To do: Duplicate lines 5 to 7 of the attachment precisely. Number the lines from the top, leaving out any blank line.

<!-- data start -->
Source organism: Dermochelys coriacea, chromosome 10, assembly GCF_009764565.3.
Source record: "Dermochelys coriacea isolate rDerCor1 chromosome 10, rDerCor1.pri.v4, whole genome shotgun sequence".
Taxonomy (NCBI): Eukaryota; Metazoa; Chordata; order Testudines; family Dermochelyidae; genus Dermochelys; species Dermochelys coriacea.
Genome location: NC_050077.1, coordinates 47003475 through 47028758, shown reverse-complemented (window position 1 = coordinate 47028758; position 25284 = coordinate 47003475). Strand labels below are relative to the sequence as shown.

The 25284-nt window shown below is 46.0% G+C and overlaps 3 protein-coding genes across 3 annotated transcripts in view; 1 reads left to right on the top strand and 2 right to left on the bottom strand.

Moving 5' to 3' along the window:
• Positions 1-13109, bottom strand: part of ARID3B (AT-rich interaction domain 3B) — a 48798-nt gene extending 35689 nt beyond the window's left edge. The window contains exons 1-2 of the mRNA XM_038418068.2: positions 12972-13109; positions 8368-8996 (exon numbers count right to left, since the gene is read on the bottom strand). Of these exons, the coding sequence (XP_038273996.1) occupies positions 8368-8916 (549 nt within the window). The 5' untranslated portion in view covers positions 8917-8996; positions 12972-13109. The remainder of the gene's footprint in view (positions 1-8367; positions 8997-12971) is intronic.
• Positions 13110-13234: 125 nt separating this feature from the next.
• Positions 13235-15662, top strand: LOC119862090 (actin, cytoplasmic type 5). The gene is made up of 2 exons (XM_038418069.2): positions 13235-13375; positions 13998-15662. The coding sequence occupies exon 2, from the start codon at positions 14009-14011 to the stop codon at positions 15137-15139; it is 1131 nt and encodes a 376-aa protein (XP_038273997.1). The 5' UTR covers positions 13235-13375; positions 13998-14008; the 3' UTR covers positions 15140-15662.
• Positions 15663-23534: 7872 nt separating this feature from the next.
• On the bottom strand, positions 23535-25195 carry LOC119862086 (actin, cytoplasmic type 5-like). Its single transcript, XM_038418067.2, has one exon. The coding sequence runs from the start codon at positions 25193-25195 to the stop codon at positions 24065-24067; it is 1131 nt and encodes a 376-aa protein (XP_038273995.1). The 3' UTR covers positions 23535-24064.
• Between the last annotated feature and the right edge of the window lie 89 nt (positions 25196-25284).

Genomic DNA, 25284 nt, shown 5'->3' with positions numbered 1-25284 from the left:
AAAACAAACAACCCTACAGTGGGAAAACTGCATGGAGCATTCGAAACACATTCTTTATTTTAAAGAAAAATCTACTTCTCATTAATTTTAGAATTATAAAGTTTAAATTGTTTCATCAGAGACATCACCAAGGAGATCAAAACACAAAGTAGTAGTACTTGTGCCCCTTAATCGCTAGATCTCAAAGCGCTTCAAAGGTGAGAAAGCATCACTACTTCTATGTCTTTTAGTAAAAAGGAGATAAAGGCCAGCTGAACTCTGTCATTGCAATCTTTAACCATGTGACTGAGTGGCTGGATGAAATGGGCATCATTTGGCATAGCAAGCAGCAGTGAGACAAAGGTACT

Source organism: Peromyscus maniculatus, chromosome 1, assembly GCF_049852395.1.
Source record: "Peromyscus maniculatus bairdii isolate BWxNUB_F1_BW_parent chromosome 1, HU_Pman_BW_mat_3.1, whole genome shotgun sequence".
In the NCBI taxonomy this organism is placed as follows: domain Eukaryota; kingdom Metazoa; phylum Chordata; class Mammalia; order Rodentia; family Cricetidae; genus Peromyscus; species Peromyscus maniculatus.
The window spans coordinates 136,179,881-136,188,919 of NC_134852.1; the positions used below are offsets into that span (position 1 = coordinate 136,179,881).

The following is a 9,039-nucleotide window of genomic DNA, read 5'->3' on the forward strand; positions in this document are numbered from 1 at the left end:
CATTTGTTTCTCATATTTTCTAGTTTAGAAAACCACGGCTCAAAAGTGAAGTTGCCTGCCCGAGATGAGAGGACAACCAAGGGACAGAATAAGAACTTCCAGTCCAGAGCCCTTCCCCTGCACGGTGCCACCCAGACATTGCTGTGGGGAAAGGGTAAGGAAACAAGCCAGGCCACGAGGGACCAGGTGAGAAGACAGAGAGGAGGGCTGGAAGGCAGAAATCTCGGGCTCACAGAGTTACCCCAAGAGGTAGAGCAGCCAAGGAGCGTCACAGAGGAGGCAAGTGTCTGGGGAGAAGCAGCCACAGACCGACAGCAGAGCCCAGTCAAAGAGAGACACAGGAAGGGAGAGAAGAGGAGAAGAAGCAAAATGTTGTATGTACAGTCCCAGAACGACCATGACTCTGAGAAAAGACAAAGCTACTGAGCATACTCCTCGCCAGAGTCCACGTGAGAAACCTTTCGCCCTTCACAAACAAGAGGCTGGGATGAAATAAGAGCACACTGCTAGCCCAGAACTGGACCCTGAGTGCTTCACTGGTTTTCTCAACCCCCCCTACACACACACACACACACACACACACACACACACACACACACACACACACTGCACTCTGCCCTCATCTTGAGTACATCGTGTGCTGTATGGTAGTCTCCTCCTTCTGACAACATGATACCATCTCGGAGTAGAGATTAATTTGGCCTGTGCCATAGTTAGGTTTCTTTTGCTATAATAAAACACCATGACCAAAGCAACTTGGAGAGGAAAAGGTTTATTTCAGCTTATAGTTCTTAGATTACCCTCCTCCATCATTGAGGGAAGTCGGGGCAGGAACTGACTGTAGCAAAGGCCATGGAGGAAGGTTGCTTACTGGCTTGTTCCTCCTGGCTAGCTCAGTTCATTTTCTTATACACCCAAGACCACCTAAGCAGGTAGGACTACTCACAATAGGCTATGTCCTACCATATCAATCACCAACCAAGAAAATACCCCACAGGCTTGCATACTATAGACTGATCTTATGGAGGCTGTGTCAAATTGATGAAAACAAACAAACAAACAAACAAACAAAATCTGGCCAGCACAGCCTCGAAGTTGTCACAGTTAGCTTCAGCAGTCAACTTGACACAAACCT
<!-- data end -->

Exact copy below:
The 25284-nt window shown below is 46.0% G+C and overlaps 3 protein-coding genes across 3 annotated transcripts in view; 1 reads left to right on the top strand and 2 right to left on the bottom strand.

Moving 5' to 3' along the window:
• Positions 1-13109, bottom strand: part of ARID3B (AT-rich interaction domain 3B) — a 48798-nt gene extending 35689 nt beyond the window's left edge. The window contains exons 1-2 of the mRNA XM_038418068.2: positions 12972-13109; positions 8368-8996 (exon numbers count right to left, since the gene is read on the bottom strand). Of these exons, the coding sequence (XP_038273996.1) occupies positions 8368-8916 (549 nt within the window). The 5' untranslated portion in view covers positions 8917-8996; positions 12972-13109. The remainder of the gene's footprint in view (positions 1-8367; positions 8997-12971) is intronic.